The revelations came as part of January 2022’s ‘Patch Tuesday’ – the day of the month that Microsoft releases a swathe of patches to fix issues in its software.
While many of the vulnerabilities, which don’t just affect new versions of Windows, but also older versions such as Windows 8, Windows 7 and Windows Server 2019, were fixed with patches, six of the threats were highlighted as zero day threats.
While many security vulnerabilities are thankfully found and fixed before malicious users find and exploit them, zero day threats are vulnerabilities that are already out in the wild, which means they are particularly worrying.
In total, Microsoft announced the existence of 97 new exploits – which is certainly a troubling number. As a report in Forbes explains, Microsoft has limited the information about the zero day exploits to ensure it has time to address them before they are exploited. Microsoft believes that so far, there have not been any attacks using the vulnerabilities. Obviously, though, time is of the essence.
The zero day vulnerabilities are:
- Critical - CVE-2021-22947 - Open Source Curl Remote Code Execution Vulnerability
- Important - CVE-2021-36976 - Libarchive Remote Code Execution Vulnerability
- Important - CVE-2022-21919 - Windows User Profile Service Elevation of Privilege Vulnerability
- Important - CVE-2022-21836 - Windows Certificate Spoofing Vulnerability
- Important - CVE-2022-21874 - Windows Security Center API Remote Code Execution Vulnerability
- Important - CVE-2022-21839 - Windows Event Tracing Discretionary Access Control List Denial of Service Vulnerability (limited to Windows 10 and Windows Server 2019)
Of the 97 vulnerabilities, eight are labeled as ‘critical’, with 88 labeled as ‘important’. This means they are particularly dangerous, so users should make sure they are protected against them as soon as possible.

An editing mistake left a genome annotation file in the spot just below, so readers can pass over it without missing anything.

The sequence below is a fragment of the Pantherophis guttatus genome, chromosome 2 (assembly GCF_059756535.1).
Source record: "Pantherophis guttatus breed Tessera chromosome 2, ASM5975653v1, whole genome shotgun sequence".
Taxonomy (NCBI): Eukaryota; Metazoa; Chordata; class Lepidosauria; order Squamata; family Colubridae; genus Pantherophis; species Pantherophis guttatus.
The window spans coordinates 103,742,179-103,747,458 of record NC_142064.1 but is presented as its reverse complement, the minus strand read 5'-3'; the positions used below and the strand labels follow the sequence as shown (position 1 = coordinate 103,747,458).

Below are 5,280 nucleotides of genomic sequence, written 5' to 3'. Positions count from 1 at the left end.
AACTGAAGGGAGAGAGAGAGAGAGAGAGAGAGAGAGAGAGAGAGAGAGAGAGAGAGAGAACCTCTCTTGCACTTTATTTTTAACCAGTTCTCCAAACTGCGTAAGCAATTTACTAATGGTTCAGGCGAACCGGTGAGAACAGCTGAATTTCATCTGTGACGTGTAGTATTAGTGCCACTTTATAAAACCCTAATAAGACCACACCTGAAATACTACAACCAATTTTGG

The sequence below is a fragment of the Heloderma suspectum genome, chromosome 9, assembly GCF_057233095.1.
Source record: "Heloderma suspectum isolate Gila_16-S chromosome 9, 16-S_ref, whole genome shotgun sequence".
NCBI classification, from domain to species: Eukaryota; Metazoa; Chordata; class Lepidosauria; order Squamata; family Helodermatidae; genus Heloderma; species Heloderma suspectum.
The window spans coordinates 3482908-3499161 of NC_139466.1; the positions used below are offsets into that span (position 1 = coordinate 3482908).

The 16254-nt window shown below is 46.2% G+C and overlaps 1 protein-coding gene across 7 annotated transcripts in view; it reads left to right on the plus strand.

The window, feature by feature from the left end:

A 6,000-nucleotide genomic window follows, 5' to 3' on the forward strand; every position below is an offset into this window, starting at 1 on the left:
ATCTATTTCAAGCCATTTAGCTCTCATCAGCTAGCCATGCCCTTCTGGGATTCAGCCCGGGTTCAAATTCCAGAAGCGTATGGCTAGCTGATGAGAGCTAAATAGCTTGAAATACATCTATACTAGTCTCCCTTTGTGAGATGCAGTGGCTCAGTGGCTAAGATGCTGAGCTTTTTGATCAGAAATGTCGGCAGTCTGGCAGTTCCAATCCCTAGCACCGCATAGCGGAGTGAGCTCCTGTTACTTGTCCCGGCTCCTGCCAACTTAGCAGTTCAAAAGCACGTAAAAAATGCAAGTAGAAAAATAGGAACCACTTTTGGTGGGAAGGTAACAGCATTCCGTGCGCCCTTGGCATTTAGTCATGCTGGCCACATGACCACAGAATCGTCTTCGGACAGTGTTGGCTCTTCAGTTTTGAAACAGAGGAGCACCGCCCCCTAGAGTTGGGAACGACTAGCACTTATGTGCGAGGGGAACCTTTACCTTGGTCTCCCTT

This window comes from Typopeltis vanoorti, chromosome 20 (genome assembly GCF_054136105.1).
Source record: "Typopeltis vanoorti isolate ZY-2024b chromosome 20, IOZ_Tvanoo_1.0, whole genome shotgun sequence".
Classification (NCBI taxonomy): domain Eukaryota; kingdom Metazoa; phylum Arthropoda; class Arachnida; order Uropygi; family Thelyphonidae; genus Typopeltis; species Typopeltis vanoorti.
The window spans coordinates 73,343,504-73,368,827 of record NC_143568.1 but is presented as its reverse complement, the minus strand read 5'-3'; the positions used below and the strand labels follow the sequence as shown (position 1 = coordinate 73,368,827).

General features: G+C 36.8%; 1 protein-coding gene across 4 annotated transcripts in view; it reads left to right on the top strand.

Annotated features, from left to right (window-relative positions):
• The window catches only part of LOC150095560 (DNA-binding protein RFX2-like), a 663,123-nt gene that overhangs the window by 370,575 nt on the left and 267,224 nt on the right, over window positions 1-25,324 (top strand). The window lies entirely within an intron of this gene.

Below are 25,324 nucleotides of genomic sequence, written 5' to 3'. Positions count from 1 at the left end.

What should you do?
Microsoft’s warning is certainly troubling, but there’s no need to panic, as long as you take some precautionary steps. While the zero day threats are in the wild, they’ve not been used and Microsoft is actively working on fixes.
Meanwhile, it has also created patches for many of the other vulnerabilities. So, the best thing you can do right now is ensure that Windows 11 (or whichever version you have installed) is updated with the latest security patches.
They should download automatically, and If that’s the case you may see a prompt in the taskbar to restart your PC. You may also notice when you go to turn off your PC that there are options to ‘Update and restart’ and ‘Update and shut down’ – make sure you pick one of those.
You should also check to make sure there are no updates waiting for you. To do this, open up Settings and go to Windows Update > Check for Updates. If any are found, download and install them.
If you have any anti-virus or anti-malware software installed, make sure they are updated as well.
Hopefully Microsoft will continue to investigate and fix these vulnerabilities ASAP.
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Matt is TechRadar's Managing Editor for Core Tech, looking after computing and mobile technology. Having written for a number of publications such as PC Plus, PC Format, T3 and Linux Format, there's no aspect of technology that Matt isn't passionate about, especially computing and PC gaming. Ever since he got an Amiga A500+ for Christmas in 1991, he's loved using (and playing on) computers, and will talk endlessly about how The Secret of Monkey Island is the best game ever made.